"China and India should cooperate rather than compete with one another"

According to Wang Wenbin, a spokeswoman for the Chinese Foreign Ministry, China, and India have far more similar interests than differences and should work to strengthen their relationship rather than pose a threat to one another.

China's response to India's External Affairs Minister S. Jaishankar's claim that Beijing's actions on India's border have put Sino-Indian relations in an "extremely difficult phase" was muted on Friday. Beijing responded by saying the two nations should cooperate to create "development opportunities" rather than pose a threat to one another.

The ongoing Sino-Indian border tension at the Line of Actual Control (LAC), in eastern Ladakh, was attributed to China on Thursday by EAM Jaishankar, who also asserted that India and China must cooperate for an Asian century to occur. He was quoting Chinese leader Deng Xiaoping at the time. He was speaking to a group of diplomats, scholars, and students at Bangkok's esteemed Chulalongkorn University.

In his address titled "India's Vision of the Indo-Pacific," the Indian minister said, "The Asian century will be tough to achieve if India and China do not come together. One of the main questions today is where India-China ties are heading."

Because of what the Chinese have done in our border areas over the past two years, the relationship is currently going through an extraordinarily tough phase.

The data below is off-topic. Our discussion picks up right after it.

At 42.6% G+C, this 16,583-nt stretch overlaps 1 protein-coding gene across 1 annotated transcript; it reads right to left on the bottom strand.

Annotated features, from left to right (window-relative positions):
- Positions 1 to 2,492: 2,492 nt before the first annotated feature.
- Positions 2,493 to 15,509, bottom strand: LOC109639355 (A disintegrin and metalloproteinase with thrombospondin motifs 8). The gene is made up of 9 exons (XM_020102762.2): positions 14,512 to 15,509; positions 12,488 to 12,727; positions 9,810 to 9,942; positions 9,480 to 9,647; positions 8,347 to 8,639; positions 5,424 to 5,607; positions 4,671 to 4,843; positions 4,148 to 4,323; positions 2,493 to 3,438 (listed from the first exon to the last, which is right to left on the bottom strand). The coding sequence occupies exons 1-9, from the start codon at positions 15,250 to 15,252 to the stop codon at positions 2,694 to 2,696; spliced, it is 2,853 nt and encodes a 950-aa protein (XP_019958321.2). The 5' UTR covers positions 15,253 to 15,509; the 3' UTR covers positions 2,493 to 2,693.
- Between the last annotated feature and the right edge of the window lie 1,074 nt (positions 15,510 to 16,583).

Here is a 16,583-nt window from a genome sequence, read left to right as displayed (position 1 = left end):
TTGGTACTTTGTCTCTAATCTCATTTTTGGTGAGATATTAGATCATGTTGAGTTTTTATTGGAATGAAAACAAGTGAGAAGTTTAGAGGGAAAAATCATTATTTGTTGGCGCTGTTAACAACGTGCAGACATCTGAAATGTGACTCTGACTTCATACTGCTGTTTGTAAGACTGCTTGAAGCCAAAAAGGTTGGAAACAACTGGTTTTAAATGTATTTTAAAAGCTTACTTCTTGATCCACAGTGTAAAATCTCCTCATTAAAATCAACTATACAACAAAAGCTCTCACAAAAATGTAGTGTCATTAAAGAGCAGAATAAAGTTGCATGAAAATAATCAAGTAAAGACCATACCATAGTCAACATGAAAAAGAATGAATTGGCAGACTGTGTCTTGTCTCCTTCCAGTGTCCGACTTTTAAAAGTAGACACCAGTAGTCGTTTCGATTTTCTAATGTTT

Since the impasse began in May 2020, New Delhi has constantly refuted Beijing's accusations that it engaged in provocative behavior. Instead, it has claimed that the Chinese People's Liberation Army (PLA), which crossed the LAC in eastern Ladakh, is to blame for the current tensions.

At the usual ministry briefing on Friday, the spokeswoman for China's foreign ministry, Wang Wenbin, responded to Jaishankar's address by saying, "A true Asia-Pacific century or Asian century can occur only when China, India, and other nations can accomplish sound growth. China and India are two historic civilizations, two developing economies, and two significant neighbors.

He said that "we have far more similar interests than differences," and that the two nations have the "knowledge and capability to encourage each" rather than wear each other down.

"It is hoped that the Indian side can cooperate with China, in the same way, to implement the consensus between our two presidents on being each other's cooperative partners, not posing a threat to each other, and providing each other with development prospects," Wang added. That would support the shared interests of China, India, and the developing world and assist Sino-Indian relations "return back to the correct track of sound and steady development at an early date."

According to Wang, the two sides have an "efficient" negotiation mechanism to end the protracted border dispute that has caused bilateral relations to reach an all-time low.

"I want to emphasize the importance of continuing open discussion between China and India over border concerns. When asked about troop disengagement, he responded, "The discourse is effective.

Wang was also asked to comment on Jaishankar's assertion that the Quad (India, US, Australia, and Japan) grouping will benefit the Indo-Pacific region and that opposition to the four-nation bloc may be a "unilateralist rejection to collective and cooperative endeavors."

"China's stance on the Quad is constant and unambiguous. I want to emphasize that trying to form little cliques will not be supported in a society of peace, collaboration, and openness since it goes against the current social norm, Wang added.

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